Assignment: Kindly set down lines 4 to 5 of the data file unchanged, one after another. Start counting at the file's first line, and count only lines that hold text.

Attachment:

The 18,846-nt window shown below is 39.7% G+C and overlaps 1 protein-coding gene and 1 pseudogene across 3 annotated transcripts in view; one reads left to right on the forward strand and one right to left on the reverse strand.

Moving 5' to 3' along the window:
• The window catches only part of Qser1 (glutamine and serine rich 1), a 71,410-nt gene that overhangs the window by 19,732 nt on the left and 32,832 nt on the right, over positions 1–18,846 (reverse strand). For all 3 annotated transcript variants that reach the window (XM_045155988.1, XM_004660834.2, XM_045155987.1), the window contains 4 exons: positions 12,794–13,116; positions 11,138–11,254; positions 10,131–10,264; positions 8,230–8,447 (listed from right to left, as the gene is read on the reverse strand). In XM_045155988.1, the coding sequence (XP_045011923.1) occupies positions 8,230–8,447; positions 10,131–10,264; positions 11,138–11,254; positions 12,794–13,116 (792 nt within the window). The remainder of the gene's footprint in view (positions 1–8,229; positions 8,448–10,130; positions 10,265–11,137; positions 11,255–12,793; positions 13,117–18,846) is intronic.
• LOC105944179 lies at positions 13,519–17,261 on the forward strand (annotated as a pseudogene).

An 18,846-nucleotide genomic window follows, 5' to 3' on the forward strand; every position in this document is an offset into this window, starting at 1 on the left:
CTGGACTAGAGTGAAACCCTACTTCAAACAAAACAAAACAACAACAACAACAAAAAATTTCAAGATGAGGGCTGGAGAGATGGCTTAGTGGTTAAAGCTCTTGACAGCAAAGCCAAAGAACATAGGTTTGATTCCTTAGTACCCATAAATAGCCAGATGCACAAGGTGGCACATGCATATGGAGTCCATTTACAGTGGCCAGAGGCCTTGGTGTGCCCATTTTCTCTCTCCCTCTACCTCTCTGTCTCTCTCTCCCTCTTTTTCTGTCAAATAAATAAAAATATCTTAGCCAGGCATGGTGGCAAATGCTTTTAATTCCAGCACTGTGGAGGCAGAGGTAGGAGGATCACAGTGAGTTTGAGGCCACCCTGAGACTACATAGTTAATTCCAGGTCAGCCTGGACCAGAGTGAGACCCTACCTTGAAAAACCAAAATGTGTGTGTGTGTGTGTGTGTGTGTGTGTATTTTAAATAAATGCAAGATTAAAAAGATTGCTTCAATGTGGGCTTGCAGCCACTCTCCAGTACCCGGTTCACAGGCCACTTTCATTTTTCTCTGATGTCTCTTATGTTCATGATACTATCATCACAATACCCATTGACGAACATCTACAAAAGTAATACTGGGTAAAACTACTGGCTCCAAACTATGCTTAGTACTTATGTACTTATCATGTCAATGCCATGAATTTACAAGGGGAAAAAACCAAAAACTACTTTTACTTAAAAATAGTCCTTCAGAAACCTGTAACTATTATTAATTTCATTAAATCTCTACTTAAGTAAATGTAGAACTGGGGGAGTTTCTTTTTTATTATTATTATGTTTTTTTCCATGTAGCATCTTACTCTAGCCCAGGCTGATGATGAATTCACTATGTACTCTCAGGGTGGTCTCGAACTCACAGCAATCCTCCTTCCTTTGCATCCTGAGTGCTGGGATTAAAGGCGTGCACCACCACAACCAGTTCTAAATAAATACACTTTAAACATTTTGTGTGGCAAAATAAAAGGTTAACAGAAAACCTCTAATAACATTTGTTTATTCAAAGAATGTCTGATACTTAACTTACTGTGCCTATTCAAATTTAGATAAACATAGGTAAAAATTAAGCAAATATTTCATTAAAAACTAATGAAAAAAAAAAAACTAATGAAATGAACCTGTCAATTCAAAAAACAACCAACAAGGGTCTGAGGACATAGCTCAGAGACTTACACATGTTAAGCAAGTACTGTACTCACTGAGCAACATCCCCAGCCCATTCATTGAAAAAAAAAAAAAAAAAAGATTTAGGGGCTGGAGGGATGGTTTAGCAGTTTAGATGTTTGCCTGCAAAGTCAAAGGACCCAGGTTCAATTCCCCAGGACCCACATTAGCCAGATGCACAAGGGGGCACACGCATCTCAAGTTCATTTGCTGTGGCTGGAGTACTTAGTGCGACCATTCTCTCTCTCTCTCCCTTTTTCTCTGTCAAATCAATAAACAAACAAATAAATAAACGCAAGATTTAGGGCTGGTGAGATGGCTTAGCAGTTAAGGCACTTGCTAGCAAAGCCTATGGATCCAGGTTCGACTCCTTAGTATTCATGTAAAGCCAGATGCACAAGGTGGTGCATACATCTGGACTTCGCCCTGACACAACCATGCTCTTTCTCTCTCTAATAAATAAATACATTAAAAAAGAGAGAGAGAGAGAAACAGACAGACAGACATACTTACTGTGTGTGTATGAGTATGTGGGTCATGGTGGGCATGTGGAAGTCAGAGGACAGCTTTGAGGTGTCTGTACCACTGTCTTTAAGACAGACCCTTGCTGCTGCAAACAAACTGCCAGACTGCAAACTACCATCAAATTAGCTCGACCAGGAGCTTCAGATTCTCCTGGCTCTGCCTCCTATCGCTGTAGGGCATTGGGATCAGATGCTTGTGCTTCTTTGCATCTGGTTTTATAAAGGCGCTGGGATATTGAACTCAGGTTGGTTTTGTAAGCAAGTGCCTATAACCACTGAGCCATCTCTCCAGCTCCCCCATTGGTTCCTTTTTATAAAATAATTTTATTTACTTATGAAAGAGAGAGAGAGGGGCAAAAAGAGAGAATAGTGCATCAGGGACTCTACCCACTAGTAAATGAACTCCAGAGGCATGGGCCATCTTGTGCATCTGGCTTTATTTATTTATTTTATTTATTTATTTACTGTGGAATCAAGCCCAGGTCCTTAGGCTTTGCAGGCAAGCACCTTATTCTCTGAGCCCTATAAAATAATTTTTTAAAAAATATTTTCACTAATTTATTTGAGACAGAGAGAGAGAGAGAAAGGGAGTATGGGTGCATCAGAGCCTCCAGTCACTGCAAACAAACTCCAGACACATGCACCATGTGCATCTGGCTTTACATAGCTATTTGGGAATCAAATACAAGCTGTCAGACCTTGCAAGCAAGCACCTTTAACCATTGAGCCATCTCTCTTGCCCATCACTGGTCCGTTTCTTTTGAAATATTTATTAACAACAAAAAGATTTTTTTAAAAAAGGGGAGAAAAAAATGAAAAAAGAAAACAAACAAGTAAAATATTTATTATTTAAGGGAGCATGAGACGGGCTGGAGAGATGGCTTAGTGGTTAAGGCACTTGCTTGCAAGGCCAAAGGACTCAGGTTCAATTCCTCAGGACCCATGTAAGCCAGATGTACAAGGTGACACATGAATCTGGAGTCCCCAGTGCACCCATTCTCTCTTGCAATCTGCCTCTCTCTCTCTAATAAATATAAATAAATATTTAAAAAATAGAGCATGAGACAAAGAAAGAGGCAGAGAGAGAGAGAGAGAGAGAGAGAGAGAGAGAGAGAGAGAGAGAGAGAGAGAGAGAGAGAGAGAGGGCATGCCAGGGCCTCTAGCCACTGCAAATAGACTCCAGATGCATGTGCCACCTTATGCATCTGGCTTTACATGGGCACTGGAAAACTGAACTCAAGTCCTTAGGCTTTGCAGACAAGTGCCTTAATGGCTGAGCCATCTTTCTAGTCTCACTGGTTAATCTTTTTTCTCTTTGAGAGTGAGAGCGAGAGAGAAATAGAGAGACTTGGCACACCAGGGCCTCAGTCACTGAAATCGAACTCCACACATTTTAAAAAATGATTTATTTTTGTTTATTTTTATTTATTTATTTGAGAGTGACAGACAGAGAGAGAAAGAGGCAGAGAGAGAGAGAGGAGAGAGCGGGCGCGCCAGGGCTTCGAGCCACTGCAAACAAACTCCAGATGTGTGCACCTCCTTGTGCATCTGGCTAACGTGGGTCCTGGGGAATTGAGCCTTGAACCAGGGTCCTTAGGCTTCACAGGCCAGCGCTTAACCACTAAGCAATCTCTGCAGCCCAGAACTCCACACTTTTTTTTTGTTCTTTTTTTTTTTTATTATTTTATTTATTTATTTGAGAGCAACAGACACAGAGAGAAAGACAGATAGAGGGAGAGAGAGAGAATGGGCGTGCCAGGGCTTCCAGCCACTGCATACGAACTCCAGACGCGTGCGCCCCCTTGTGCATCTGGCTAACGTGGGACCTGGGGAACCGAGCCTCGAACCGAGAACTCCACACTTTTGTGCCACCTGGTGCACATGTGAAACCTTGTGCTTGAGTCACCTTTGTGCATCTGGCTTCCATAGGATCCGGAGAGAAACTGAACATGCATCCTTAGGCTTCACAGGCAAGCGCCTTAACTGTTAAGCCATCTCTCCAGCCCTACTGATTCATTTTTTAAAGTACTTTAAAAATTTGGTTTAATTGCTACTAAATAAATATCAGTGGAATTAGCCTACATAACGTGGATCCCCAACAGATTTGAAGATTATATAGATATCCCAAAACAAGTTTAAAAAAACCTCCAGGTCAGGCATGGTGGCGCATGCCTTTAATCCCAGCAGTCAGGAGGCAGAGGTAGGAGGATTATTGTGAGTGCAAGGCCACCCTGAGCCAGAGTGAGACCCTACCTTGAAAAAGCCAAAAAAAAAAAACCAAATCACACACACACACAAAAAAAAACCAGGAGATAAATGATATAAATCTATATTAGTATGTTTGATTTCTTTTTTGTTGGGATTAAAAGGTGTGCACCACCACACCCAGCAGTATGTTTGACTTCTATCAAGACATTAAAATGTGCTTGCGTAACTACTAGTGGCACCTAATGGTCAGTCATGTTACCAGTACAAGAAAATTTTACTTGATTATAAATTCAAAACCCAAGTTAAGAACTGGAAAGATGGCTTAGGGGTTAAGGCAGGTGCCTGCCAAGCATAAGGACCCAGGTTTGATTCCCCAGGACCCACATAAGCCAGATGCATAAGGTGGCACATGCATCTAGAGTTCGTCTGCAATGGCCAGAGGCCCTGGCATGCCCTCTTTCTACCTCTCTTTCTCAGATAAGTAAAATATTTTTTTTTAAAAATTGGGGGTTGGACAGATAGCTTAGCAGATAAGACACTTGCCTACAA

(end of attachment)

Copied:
• LOC105944179 lies at positions 13,519–17,261 on the forward strand (annotated as a pseudogene).

An 18,846-nucleotide genomic window follows, 5' to 3' on the forward strand; every position in this document is an offset into this window, starting at 1 on the left: